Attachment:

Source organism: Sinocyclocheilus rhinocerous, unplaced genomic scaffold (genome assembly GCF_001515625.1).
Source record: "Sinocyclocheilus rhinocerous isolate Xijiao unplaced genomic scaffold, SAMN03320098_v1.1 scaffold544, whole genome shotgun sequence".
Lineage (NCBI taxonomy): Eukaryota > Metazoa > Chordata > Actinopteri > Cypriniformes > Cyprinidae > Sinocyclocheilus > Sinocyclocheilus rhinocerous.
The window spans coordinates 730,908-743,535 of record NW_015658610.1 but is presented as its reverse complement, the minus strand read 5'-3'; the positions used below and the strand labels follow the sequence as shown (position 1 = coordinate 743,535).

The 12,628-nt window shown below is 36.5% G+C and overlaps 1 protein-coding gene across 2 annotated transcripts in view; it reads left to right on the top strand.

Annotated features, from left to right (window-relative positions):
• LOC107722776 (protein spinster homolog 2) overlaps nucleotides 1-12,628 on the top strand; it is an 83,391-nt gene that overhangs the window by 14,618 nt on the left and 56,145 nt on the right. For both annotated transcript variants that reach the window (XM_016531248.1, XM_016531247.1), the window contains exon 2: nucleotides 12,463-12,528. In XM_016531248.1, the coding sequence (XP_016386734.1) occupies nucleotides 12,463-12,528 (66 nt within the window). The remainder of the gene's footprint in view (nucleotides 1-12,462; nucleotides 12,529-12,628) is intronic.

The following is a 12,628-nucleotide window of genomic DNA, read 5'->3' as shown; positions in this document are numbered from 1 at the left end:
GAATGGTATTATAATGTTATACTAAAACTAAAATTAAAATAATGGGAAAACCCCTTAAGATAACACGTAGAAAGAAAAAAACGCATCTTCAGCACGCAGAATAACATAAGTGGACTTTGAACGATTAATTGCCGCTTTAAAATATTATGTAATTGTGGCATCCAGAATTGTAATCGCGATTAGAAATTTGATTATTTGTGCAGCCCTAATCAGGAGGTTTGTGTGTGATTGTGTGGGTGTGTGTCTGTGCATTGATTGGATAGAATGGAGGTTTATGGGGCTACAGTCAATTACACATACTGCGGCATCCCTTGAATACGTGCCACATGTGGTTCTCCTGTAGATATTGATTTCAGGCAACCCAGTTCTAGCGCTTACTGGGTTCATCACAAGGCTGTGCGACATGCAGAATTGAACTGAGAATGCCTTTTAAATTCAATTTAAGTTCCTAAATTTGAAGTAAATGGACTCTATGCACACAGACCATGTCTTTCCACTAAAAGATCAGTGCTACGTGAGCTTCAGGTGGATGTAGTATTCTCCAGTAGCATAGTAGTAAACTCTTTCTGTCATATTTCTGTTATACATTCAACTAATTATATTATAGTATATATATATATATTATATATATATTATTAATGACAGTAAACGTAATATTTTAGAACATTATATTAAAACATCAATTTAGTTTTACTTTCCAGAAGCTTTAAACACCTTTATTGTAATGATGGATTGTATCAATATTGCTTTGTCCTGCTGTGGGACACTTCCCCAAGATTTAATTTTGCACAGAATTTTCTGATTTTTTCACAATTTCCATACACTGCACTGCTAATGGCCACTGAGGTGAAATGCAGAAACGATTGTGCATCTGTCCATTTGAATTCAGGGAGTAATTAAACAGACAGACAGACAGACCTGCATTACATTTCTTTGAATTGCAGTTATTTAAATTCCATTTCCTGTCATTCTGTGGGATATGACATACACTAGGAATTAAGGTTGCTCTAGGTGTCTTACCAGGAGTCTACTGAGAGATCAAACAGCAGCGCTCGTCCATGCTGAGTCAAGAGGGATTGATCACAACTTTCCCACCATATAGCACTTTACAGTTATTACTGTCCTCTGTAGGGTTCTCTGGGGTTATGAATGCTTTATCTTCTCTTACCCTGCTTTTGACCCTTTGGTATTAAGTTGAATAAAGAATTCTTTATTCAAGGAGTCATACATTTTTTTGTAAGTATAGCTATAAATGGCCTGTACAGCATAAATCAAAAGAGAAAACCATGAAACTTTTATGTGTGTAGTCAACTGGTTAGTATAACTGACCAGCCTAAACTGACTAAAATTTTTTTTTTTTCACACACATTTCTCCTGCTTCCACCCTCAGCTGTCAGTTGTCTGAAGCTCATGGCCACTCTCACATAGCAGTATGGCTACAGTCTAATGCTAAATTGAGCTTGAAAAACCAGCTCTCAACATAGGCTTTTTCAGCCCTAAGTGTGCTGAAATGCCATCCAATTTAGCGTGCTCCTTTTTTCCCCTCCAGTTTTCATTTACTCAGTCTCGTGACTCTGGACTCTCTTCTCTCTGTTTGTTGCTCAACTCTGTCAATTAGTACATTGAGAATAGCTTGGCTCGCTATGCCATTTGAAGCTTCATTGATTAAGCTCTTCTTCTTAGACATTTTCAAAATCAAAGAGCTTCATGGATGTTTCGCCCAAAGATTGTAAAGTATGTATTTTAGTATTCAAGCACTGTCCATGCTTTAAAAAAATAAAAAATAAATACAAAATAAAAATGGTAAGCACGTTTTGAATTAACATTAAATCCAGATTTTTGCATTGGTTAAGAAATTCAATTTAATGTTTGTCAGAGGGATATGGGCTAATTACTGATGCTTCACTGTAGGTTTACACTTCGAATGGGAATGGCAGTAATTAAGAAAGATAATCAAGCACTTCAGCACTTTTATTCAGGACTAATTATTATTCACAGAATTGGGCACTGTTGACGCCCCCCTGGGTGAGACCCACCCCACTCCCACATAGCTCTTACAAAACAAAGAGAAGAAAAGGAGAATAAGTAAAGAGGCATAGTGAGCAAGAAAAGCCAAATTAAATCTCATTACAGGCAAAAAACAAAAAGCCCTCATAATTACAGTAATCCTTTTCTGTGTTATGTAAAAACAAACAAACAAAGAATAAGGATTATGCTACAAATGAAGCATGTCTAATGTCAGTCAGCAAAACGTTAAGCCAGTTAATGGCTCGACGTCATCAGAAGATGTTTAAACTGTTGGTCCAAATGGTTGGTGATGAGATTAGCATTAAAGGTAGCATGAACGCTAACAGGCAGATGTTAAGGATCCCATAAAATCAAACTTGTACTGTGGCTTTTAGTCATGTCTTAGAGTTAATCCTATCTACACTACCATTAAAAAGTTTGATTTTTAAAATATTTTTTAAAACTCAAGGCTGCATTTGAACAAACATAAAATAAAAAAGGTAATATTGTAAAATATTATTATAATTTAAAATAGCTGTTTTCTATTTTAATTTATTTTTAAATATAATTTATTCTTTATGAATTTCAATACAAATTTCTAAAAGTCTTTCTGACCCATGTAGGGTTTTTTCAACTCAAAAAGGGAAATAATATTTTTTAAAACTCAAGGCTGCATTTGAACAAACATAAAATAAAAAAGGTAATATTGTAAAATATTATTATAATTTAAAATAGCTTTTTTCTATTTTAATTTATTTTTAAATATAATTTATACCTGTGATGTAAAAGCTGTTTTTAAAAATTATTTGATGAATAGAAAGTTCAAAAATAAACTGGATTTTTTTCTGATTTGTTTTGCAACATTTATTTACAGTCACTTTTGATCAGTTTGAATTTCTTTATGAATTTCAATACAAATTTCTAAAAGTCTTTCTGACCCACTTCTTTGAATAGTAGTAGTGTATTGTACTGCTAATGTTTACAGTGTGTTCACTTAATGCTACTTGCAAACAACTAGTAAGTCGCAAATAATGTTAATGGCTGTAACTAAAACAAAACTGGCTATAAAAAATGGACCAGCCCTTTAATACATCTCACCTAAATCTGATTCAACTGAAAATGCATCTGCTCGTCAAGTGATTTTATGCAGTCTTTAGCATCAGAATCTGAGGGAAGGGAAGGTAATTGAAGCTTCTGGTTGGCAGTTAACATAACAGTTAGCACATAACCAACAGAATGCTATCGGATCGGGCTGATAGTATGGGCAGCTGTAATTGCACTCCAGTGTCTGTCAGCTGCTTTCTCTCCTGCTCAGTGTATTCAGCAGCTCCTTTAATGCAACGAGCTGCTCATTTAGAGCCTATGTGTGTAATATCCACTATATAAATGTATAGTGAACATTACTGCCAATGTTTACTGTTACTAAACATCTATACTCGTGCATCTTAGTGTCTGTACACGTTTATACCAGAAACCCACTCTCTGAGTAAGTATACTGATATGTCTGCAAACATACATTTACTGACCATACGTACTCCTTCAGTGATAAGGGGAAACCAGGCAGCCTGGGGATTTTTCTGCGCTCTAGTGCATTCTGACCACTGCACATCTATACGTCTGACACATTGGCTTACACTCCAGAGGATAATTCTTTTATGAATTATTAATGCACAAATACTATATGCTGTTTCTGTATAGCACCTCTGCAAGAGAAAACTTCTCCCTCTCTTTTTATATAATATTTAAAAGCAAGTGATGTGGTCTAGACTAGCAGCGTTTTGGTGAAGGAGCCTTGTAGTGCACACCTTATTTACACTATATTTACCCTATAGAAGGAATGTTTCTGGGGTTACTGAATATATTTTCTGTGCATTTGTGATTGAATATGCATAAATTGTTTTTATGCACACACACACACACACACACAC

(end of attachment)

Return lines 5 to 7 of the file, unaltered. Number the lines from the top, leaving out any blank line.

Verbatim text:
The 12,628-nt window shown below is 36.5% G+C and overlaps 1 protein-coding gene across 2 annotated transcripts in view; it reads left to right on the top strand.

Annotated features, from left to right (window-relative positions):
• LOC107722776 (protein spinster homolog 2) overlaps nucleotides 1-12,628 on the top strand; it is an 83,391-nt gene that overhangs the window by 14,618 nt on the left and 56,145 nt on the right. For both annotated transcript variants that reach the window (XM_016531248.1, XM_016531247.1), the window contains exon 2: nucleotides 12,463-12,528. In XM_016531248.1, the coding sequence (XP_016386734.1) occupies nucleotides 12,463-12,528 (66 nt within the window). The remainder of the gene's footprint in view (nucleotides 1-12,462; nucleotides 12,529-12,628) is intronic.